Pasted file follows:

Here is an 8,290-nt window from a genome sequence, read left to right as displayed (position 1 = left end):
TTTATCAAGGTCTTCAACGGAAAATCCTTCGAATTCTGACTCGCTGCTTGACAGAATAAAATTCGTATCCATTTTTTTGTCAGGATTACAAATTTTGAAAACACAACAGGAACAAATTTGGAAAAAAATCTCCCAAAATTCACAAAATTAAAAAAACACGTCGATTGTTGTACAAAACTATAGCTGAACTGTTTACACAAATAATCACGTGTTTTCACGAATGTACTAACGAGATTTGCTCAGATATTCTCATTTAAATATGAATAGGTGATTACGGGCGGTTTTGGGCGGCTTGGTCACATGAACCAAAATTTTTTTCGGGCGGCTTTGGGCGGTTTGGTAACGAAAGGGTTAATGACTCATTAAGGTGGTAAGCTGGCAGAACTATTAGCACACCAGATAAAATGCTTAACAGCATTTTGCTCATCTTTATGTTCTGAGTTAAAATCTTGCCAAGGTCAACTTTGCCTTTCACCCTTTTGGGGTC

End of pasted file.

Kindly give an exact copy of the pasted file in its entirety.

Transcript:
Here is an 8,290-nt window from a genome sequence, read left to right as displayed (position 1 = left end):
TTTATCAAGGTCTTCAACGGAAAATCCTTCGAATTCTGACTCGCTGCTTGACAGAATAAAATTCGTATCCATTTTTTTGTCAGGATTACAAATTTTGAAAACACAACAGGAACAAATTTGGAAAAAAATCTCCCAAAATTCACAAAATTAAAAAAACACGTCGATTGTTGTACAAAACTATAGCTGAACTGTTTACACAAATAATCACGTGTTTTCACGAATGTACTAACGAGATTTGCTCAGATATTCTCATTTAAATATGAATAGGTGATTACGGGCGGTTTTGGGCGGCTTGGTCACATGAACCAAAATTTTTTTCGGGCGGCTTTGGGCGGTTTGGTAACGAAAGGGTTAATGACTCATTAAGGTGGTAAGCTGGCAGAACTATTAGCACACCAGATAAAATGCTTAACAGCATTTTGCTCATCTTTATGTTCTGAGTTAAAATCTTGCCAAGGTCAACTTTGCCTTTCACCCTTTTGGGGTC